Candied olives: A Taiwanese Speciality
Candied olives are a Taiwanese delicacy. This specialty dates back to their Chinese culinary history. The Chinese love their olives. Chinese olive varieties are primarily cultivated for their quality in making jams and candy. They also make dried fruits and nuts. Unlike the Mediterranean, they are not known for making oil. They are preserved or cured in the same way as olives are in the western world. After the olives are preserved or cured, they are then candied and dried. Olives are often paired with goat cheeses, cured meats, and different varieties of seafood. They are commonly eaten with fresh herbs, such as garlic, rosemary, thyme, and cumin. Candied olives are eaten alone or as part of a desert. They even provide a healthy snack throughout the day!
The main difference between most Asian olive growers is whether a variety is suitable for fresh eating or only used for processing. Any of the many varieties can be used for candied olives. Candied olives are usually an acquired taste. Few children are born asking for olives. But in Asia, young children desire their favorite olive. They are considered a delicacy in Taiwan and most of Asia. They are a sweet treat! They are delicious! They are healthy!
What does history tell us about this humble fruit? Back in ancient time, the Olive tree held deep respect in all the ancient lands. During the time of Moses, the Israelites who would agree to work on the cultivation of the olive trees were exempted from serving in the military. Throughout classical literature, olives have always been a symbol that stood for goodness and purity. The ancient Israelites, not only used the oil of the olive for food, but they also burnt its oil in the Temple. Closer to modern times, we see the olive leaf used in the crown for the winning Olympic contestant.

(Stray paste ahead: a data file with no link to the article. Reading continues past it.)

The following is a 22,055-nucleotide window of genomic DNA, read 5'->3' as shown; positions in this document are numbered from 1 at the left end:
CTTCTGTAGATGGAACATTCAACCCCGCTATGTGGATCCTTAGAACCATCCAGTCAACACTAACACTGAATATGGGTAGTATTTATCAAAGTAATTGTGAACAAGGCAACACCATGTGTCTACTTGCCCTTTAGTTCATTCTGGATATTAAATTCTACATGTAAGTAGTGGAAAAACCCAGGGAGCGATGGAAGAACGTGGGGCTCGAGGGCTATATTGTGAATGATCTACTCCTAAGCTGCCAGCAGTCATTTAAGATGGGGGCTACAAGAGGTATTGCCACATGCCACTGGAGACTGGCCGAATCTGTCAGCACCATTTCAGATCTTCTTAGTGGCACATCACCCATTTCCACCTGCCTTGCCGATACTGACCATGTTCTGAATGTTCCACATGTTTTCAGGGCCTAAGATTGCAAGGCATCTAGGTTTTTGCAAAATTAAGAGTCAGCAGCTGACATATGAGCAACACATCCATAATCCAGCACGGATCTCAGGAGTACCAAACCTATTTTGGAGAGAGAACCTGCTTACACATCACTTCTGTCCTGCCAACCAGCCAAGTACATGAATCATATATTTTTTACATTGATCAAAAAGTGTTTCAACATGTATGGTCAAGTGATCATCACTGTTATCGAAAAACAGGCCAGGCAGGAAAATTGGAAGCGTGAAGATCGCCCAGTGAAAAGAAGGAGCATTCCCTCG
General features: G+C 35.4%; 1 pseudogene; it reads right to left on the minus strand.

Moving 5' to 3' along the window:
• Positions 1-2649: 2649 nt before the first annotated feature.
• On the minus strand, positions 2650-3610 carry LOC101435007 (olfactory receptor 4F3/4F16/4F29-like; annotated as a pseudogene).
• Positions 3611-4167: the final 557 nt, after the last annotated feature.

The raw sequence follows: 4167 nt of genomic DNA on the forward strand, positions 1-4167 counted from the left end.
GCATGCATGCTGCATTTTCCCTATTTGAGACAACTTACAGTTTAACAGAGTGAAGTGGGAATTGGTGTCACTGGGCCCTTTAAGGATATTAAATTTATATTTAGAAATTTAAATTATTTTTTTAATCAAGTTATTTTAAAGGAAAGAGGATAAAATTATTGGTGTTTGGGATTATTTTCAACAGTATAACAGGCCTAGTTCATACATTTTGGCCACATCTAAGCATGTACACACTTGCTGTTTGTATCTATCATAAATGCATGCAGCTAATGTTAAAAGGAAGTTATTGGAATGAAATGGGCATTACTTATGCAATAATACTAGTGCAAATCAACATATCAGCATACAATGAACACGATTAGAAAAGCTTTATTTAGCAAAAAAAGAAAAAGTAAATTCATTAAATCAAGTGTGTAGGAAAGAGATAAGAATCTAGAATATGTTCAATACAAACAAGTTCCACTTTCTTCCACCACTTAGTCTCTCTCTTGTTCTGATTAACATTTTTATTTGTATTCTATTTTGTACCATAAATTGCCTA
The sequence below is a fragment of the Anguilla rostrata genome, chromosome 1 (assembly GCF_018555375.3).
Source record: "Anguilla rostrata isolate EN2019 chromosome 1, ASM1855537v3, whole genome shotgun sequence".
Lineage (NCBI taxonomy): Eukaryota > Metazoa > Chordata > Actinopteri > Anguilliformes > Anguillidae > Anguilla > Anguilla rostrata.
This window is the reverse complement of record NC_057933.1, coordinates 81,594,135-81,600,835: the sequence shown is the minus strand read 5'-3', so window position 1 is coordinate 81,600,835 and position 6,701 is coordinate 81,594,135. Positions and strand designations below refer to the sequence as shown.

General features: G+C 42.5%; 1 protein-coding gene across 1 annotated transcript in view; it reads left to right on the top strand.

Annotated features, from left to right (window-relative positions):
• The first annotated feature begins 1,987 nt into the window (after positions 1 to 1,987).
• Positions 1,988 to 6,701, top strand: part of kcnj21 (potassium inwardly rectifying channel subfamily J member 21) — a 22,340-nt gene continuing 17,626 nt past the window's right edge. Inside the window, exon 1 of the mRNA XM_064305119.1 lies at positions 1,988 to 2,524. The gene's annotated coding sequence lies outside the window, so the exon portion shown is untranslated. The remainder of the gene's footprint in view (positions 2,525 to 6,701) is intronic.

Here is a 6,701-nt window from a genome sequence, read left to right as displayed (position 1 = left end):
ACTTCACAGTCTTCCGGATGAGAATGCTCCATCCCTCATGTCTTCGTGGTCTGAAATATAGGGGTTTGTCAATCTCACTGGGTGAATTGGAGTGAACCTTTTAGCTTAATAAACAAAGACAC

In many countries a dinner is not complete without a bowl of olives on the table. Spain, Italy, Morocco, France, Lebanon, and Syria eat olives daily. Olives are very abundant, cheap,and almost everyone knows someone with an olive tree. They come in many varieties and colors. Some are pink, green, or black. In Morocco, almost every restaurant serves a bowl of olives with the meal. The only surprise is the variety and color that they may be!
The amazing olive tree is given credit for the overall health of the people who live in the Mediterranean region. They cook with the oil, that is so healthy and easy to use. They eat the freshly cured olives served on the table daily. They use the candied olives for desert. They use the leaves for many things, including medicinal purposes. The leaves of the olive tree are a lesser know usage, but are perhaps the most important of all. The olive leaf is a traditional medicinal herb known to be used clear back in ancient times. The therapeutic value of the olive leaf and it’s uses date back centuries. In Morocco, infusions are given to those suffering from Diabetes and those needing to lower the blood sugar quickly. This remedy has been written up in medical journals and is well documented.